Da Hui Backdoor Shootout 2019
The Da Hui Backdoor Shoot out in Memory of Duke Kahanamoku Invitational, its uniquely jersey-less, four-man-team format, and its spotlight on some of Hawaii’s top watermen, an excellent chance to see top action from the island’s best in their respective watersports, including bodysurfing, bodyboarding, longboarding, SUPing, and shortboard surfing. Hawaii’s underground talent as well as household names like the defending Champion Koa Rothman, Makua Rothman, Jamie O’Brian, Kealii Mamala, John John Florence and Mason Ho are surfing their best at Backdoor, Pipeline, and Off The Wall.
Why is no one wearing a jersey?
The Shootout is the only contest where you can score a perfect, 12-point ride. Just ask Koa Rothman and Ryan Hipwood, who both pulled the score. WSL-sanctioned rules don’t apply at the contest, which makes it that much more interesting and, well, confusing, to follow. Essentially, competitors surf an equal amount of times in a non-elimination format. They do so without jerseys, and judges recognize competitors in the lineup based on their style. The best scores are tallied in each round, and number of rounds dictates how many waves are counted. How does a surfer know when his heat is, or who he’s facing? Simple: examine the makeshift heat sheet taped to a square board next to the contest scaffolding. The points ceiling is raised to 12, too. Another unique element to the format: the call to surf or not surf is something voted on by the surfers themselves.
2019 Weedmaps Pipe Dreams Commercial
Backdoor Shootout in 2018
“The best conditions the contest has ever seen”
This bold claim can be attributed to any the competitors, from Koa Rothman to Jamie O’Brien and Ryan Hipwood and specifically contest personnel. Even ask Uncle Eddie Rothman and he’ll offer a slow grin.
But the waiting period didn’t start with such high expectations. During the first week of January, the forecast looked bleak: small, fun-sized surf that certainly wasn’t contest worthy. The opening ceremony for the Shootout commenced during that week, with ceremonial chants asking the Hawaiian wave god Kanaloa for swell. Heading into the second week of the waiting period, a WNW swell lit up the buoys and on January 12, Day 1 ran in six to eight-foot glassy conditions. Day 2 saw a reinforcement of swell that rose throughout the day, reaching the 15- to 20-foot range and Day 3 saw a continuation of epic, headline worthy conditions.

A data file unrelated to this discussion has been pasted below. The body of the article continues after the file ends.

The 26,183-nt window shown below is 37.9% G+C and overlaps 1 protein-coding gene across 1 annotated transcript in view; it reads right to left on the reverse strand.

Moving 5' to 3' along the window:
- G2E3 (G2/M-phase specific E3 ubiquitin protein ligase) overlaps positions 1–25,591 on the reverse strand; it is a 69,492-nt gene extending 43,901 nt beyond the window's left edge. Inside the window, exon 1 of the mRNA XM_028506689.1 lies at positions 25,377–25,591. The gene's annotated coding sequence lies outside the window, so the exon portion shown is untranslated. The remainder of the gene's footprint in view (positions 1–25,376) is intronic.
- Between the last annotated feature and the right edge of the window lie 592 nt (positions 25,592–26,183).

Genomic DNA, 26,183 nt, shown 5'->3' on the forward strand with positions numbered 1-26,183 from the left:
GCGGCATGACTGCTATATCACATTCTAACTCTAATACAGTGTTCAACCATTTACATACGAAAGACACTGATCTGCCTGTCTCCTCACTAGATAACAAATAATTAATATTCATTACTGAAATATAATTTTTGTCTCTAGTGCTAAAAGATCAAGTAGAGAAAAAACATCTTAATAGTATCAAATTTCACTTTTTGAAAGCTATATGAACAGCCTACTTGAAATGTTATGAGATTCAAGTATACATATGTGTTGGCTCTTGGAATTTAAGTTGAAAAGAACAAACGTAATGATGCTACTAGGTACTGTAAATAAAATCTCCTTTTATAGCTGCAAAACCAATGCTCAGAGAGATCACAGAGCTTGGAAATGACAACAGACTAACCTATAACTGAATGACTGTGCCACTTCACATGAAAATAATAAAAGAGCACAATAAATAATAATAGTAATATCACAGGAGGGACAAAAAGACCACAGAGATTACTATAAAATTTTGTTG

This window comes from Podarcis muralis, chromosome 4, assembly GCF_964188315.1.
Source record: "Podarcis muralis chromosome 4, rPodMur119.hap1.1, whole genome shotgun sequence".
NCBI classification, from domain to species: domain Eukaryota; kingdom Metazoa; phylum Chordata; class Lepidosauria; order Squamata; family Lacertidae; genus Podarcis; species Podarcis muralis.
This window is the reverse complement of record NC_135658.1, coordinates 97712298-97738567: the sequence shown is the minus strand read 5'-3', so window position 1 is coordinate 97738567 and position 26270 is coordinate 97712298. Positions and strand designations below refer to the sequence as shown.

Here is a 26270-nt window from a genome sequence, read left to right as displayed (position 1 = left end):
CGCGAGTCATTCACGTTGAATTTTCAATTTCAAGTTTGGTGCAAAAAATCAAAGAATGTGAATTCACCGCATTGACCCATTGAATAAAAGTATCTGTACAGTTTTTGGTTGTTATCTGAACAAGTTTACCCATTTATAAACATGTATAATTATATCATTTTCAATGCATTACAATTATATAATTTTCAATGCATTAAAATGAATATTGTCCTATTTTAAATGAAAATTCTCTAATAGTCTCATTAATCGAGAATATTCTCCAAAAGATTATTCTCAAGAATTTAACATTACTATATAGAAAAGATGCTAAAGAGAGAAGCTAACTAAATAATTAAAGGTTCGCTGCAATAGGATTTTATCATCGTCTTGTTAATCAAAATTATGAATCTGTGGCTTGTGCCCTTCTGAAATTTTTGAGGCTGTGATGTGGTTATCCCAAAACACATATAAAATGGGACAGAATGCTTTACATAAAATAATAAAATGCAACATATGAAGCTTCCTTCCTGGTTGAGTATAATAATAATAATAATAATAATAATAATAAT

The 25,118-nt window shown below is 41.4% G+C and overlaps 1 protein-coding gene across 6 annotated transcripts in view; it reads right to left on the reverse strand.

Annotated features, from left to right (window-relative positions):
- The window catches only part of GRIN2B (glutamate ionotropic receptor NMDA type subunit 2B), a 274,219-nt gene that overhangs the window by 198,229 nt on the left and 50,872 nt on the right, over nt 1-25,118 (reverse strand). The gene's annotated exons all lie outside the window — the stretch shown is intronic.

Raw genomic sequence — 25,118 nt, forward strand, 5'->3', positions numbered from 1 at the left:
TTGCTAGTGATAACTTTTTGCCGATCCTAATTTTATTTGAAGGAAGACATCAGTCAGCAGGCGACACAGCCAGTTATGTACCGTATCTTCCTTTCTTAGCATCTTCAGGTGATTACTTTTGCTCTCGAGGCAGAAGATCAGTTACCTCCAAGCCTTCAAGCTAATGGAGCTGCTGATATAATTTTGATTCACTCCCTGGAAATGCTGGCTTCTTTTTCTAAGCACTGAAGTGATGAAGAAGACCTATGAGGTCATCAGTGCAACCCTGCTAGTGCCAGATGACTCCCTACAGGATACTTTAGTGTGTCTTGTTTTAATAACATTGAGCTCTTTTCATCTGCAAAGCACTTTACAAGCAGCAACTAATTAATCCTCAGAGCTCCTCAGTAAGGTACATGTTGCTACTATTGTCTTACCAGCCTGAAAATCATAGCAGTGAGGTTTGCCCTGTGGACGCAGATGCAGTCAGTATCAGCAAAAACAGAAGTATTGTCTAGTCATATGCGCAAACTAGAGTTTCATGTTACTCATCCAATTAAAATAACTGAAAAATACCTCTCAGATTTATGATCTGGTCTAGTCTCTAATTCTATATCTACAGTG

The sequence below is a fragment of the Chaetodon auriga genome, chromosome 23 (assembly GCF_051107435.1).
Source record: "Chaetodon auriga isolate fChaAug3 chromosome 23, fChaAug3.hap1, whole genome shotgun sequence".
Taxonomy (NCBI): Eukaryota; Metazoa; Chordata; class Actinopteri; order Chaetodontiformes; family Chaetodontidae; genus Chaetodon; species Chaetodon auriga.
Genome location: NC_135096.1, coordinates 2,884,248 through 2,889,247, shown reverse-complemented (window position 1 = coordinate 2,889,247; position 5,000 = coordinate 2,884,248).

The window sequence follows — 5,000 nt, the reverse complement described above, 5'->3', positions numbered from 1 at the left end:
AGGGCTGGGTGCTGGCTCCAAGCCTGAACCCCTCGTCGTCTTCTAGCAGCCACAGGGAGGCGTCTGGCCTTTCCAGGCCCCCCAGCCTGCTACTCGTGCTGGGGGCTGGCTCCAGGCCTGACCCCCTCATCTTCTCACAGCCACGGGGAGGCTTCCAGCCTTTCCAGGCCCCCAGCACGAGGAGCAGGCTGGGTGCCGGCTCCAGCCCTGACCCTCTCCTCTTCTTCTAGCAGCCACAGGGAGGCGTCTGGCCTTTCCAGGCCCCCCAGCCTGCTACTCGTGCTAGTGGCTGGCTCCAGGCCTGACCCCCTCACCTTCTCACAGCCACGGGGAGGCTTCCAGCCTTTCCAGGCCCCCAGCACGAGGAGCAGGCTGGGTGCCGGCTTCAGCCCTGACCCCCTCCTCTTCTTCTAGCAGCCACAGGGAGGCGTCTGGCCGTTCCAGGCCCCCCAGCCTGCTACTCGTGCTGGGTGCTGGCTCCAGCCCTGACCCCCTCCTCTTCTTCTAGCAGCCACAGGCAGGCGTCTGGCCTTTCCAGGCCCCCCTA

Glory & Gore
With the monumental swell came glory and nearly tragic gore. Pipeline wizard Gavin Beschen broke his elbow, and Kalani Chapman nearly drowned. By now, you’ve heard the latter — Kalani, such a strong, fearless and collected surfer rendered powerless in the foaming whitewater. Thanks to the help of Seth Moniz, Nathan Florence and the Hawaiian Water Patrol, he was resuscitated and taken to the hospital, where he’s now in stable condition and good spirits. The news of Kalani spread like wildfire from one team house to another, creating a heavy atmosphere amongst the salty and warm air. Nearly all competitors’ eyes, previously filled with adrenaline-fueled excitement and bewilderment, were replaced with a stone cold look that voiced a stark realization: that could have been anyone.
Team Weedmaps wins their first team-sponsored title (2018)
Other than the ISA, there’s no teams in pro surfing, unless it’s at the Backdoor Shootout. The contest, which began in 1996, offers one of the few opportunities for surfers to compete as a unit, working together for first place. Team Weedmaps, who entered the Shootout with an absolutely loaded roster, outscored all other teams, including Team Volcom and Team Da Hui Wax, with help from Bruce Irons’ 10.83 point ride and his 5th place finish overall, Mason Ho’s 11.83 point ride and his 3rd place overall, and Tyler Newts’ high scoring Off the Wall barrel.
Koa Rothman nails his own Wave of the Winter
In a tight competitive field, it was one wave that served as an exclamation mark to Koa’s solid performance throughout the contest, pushing him into first place. What made the wave different from other high scoring waves, including Ryan Hippwood’s 12-point barrel ride (which helped win him the Performance Award), Jamie O’Brien’s 11-point ride or Mason Ho’s 11.83 ride. Well, other than the size, the fact that Koa was so deep that the wave violently spit moments before he came out of the cavern. “I’d just like to say thank you to my dad, Auntie Mahina and the Da Hui family,” said Koa at the awards ceremony, holding his $40,000 prize check. Looking into the annals of the contest, he’s one of the only Da Hui members to win the event, along with Johnny Boy Gomes. “That was the best wave of my life, I don’t know how I made it. I’d like to wish Kalani a speedy recovery, too. Everybody’s rooting for you. You’re a warrior.”